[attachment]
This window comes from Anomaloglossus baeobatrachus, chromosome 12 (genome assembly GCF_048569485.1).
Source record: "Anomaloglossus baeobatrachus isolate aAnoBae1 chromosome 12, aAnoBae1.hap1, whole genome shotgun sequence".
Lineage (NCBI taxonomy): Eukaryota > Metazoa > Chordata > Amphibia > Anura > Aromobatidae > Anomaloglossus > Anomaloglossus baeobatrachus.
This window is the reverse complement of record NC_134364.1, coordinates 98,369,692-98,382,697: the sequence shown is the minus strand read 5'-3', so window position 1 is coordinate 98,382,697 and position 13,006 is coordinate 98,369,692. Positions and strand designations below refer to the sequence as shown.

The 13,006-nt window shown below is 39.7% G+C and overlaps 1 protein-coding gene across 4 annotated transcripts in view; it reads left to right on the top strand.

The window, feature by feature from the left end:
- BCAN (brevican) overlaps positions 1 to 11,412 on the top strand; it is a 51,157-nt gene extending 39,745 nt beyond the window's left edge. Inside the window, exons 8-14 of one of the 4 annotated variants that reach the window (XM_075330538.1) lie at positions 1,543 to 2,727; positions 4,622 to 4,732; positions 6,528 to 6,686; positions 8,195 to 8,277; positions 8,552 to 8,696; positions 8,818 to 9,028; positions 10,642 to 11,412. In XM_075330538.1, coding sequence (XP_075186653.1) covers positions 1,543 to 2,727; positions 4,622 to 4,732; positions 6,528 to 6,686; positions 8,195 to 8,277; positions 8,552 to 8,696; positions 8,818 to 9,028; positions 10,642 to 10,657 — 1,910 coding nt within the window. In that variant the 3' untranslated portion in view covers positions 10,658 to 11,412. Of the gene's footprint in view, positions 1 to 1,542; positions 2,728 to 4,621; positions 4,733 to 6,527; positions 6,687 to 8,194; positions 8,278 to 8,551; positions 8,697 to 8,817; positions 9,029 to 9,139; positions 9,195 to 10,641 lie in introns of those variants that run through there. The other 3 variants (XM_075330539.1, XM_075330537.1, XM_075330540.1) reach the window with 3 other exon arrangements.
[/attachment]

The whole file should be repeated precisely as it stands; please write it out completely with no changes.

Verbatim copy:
This window comes from Anomaloglossus baeobatrachus, chromosome 12 (genome assembly GCF_048569485.1).
Source record: "Anomaloglossus baeobatrachus isolate aAnoBae1 chromosome 12, aAnoBae1.hap1, whole genome shotgun sequence".
Lineage (NCBI taxonomy): Eukaryota > Metazoa > Chordata > Amphibia > Anura > Aromobatidae > Anomaloglossus > Anomaloglossus baeobatrachus.
This window is the reverse complement of record NC_134364.1, coordinates 98,369,692-98,382,697: the sequence shown is the minus strand read 5'-3', so window position 1 is coordinate 98,382,697 and position 13,006 is coordinate 98,369,692. Positions and strand designations below refer to the sequence as shown.

The 13,006-nt window shown below is 39.7% G+C and overlaps 1 protein-coding gene across 4 annotated transcripts in view; it reads left to right on the top strand.

The window, feature by feature from the left end:
- BCAN (brevican) overlaps positions 1 to 11,412 on the top strand; it is a 51,157-nt gene extending 39,745 nt beyond the window's left edge. Inside the window, exons 8-14 of one of the 4 annotated variants that reach the window (XM_075330538.1) lie at positions 1,543 to 2,727; positions 4,622 to 4,732; positions 6,528 to 6,686; positions 8,195 to 8,277; positions 8,552 to 8,696; positions 8,818 to 9,028; positions 10,642 to 11,412. In XM_075330538.1, coding sequence (XP_075186653.1) covers positions 1,543 to 2,727; positions 4,622 to 4,732; positions 6,528 to 6,686; positions 8,195 to 8,277; positions 8,552 to 8,696; positions 8,818 to 9,028; positions 10,642 to 10,657 — 1,910 coding nt within the window. In that variant the 3' untranslated portion in view covers positions 10,658 to 11,412. Of the gene's footprint in view, positions 1 to 1,542; positions 2,728 to 4,621; positions 4,733 to 6,527; positions 6,687 to 8,194; positions 8,278 to 8,551; positions 8,697 to 8,817; positions 9,029 to 9,139; positions 9,195 to 10,641 lie in introns of those variants that run through there. The other 3 variants (XM_075330539.1, XM_075330537.1, XM_075330540.1) reach the window with 3 other exon arrangements.